I believe that’s what happened spiritually to the disciples up on the mountaintop. They were struck by a S-o-n spot. They experienced a sacred God spot there, and they never got over it. It carried them through the pain and loss of the death of Jesus. It affirmed them through the both fearful and glorious moment of Resurrection. It helped them establish the church after the Resurrection. You and I are here because of the Son spots of the disciples.

Now, think about all of the God spots in your life— books you’ve read, stories you have heard, moments in prayer, certain people in your life, a crisis time, a resurrection time. Think of people who have so struck you with something of the Holy One that there was a kind of scorching of the cornea of your soul with the face of the Holy One. You’re different because of it. You’re transfigured because of it.

We’re here in Calvary Church because on Aug. 6, 1832, twelve Episcopal "apostles" met and celebrated the Eucharist with The Rev. Thomas Wright, an itinerant Episcopal priest from North Carolina. Afterwards, on that hot and muggy day, they established Calvary Episcopal Church. Those twelve "apostles" started the Episcopal movement in Memphis.

They were struck with a God spot, and in a sense I trust the city of Memphis has never quite recovered. Calvary Church, in its history and in its heritage, went on to establish five other Episcopal congregations: St. Mary’s Cathedral, Grace Church and Saint Luke’s Church (who later combined to form Grace-St. Luke’s), the Church of the Holy Communion (celebrating their fiftieth anniversary this year), and St. Paul’s of Frayser.

I wonder what our calling is in Calvary right now in the year 2000? What mountain is God calling us to climb? Are we being called to leave behind other things and seek a new God encounter? To become more transfigured as a people of God in the heart of the city in order to change the city? Change our dioceses, change our world? Because I’m convinced that it’s only changed people, transfigured people, who change the world.

I close with a story that is special to me. In a strange way, it was years ago and yet only yesterday, that I journeyed to Wake Forest University. There I encountered a shining face. He was a student-athlete, a fellow basketball player. His name was Wayne Calloway. Wayne was not the most gifted basketball player, but he was awarded a basketball scholarship to Wake Forest because he was so fast, he was so good on defense, and he worked so very hard. He grew up poor in Winston-Salem, N.C., living literally on the "other side of the tracks," near a fabric plant where his Dad was employed as a laborer. The only way he would have been able to afford college was to be an athletic scholar, and he was always so grateful to Wake Forest University. He worked hard through his college years in both academics and basketball. He never started, he never was a star, but everybody knew Wayne Calloway. He glowed with hard work and deep faith.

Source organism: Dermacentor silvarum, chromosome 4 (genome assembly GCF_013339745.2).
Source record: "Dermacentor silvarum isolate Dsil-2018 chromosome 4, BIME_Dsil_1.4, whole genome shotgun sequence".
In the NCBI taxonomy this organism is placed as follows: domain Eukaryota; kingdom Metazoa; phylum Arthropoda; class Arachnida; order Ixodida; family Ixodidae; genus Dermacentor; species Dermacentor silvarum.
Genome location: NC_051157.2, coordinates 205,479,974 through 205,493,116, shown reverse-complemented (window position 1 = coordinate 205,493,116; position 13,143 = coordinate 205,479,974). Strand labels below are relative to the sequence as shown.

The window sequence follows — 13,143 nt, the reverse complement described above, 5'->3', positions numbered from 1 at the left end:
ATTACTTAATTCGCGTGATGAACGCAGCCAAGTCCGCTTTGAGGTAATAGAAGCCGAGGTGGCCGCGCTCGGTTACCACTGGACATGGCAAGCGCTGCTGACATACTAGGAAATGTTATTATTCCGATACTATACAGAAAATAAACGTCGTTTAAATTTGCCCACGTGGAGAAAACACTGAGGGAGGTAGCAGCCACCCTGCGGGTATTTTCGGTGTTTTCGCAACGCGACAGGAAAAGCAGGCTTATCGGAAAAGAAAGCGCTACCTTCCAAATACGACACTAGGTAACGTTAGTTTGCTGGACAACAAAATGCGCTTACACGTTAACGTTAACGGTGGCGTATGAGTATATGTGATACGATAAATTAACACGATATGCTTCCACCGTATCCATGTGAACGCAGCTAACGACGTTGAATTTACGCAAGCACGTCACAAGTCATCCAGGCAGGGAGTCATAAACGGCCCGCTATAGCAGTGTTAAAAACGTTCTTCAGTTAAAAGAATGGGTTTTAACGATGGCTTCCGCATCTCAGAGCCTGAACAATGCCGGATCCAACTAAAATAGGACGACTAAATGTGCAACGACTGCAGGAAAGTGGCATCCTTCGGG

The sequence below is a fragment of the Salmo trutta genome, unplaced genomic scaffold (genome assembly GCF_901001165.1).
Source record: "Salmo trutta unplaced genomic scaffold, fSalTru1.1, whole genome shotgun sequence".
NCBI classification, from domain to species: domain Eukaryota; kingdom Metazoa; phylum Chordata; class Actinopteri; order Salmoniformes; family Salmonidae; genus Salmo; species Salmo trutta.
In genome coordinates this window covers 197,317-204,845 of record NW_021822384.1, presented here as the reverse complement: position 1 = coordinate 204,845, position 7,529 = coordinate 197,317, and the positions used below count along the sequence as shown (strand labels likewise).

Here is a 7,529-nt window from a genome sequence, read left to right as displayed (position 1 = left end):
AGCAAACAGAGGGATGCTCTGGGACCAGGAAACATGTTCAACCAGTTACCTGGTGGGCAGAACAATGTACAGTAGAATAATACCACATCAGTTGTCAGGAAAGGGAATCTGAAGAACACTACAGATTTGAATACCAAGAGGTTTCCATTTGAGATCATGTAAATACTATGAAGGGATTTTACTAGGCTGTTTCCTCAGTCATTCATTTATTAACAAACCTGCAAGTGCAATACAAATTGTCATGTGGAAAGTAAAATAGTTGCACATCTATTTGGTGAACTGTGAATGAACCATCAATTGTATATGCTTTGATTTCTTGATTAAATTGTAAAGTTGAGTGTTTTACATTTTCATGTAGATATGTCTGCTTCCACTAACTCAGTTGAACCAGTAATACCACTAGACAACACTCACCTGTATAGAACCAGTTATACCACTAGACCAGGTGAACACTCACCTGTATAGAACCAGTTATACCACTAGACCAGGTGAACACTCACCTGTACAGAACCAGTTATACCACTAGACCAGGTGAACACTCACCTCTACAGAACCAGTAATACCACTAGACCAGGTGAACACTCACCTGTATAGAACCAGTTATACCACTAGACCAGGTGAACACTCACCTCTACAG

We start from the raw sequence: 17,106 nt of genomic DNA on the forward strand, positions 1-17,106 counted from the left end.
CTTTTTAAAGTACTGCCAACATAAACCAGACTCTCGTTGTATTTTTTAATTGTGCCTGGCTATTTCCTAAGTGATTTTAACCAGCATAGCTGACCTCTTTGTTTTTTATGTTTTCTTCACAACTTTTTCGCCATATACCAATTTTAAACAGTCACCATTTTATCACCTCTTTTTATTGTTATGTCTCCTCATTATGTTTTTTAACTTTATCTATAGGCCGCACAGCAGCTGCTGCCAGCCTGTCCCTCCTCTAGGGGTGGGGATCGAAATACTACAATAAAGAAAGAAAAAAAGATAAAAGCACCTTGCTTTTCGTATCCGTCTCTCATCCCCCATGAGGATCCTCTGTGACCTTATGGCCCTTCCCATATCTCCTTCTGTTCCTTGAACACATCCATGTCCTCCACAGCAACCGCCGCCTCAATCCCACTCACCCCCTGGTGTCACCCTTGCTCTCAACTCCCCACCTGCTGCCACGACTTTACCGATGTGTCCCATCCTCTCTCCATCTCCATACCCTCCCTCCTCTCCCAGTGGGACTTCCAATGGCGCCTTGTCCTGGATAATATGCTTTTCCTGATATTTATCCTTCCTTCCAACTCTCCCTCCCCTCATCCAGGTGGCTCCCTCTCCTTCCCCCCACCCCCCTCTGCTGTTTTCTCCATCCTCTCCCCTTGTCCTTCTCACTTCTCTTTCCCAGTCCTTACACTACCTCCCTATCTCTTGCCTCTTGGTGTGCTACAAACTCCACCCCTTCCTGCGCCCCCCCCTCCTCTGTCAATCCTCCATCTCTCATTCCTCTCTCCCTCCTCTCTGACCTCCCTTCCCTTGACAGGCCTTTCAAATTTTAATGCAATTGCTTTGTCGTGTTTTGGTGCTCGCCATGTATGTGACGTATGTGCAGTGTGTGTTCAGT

After he finished college, he went to work for Pepsi-Cola Corporation at a low entry level. Slowly he began to work his way up, and everywhere he went he took his faith tradition with him. Just like in his college years, every encounter he had with people he gave them something of the shining nature of God. Eventually he worked his way up to the highest position, CEO of Pepsico Corporation International. It is an amazing story.

Along the way Wayne Calloway never forgot his heritage. He gave millions of dollars to Wake Forest University. When we had an athletic reunion some years ago I asked him, "Wayne, what is it that’s been behind your huge contributions to Wake Forest?" He replied, "Doug, everything I am and everything I have today is due to a college that took a chance on giving a scholarship to a small runt of a guy in a big basketball world. I can never give enough to Wake Forest University." Wayne died last year from cancer. But the cancer couldn't touch his soul. He will always be a shining moment in Wake Forest University, but mostly he shines in those of us who were touched and changed by his life.

Wayne Calloway climbed his mountains and he had his God encounters and he was changed, and others knew it. How about you? How about me? How about your Calvary Church? Friends, let’s climb mountains. Let’s work to develop some God spots; and then let’s go out and change the world, for God’s sake.

Copyright 2000 Calvary Episcopal Church

Gospel: Luke 9:28-36
Now about eight days after these sayings Jesus took with him Peter and John and James, and went up on the mountain to pray. And while he was praying, the appearance of his face changed, and his clothes became dazzling white. Suddenly they saw two men, Moses and Elijah, talking to him. They appeared in glory and were speaking of his departure, which he was about to accomplish at Jerusalem. Now Peter and his companions were weighed down with sleep; but since they had stayed awake, they saw his glory and the two men who stood with him. Just as they were leaving him, Peter said to Jesus, "Master, it is good for us to be here; let us make three dwellings, one for you, one for Moses, and one for Elijah"-- not knowing what he said. While he was saying this, a cloud came and overshadowed them; and they were terrified as they entered the cloud. Then from the cloud came a voice that said, "This is my Son, my Chosen; listen to him!" When the voice had spoken, Jesus was found alone. And they kept silent and in those days told no one any of the things they had seen. NRSV

[back to top]




Copyright ©1999-2006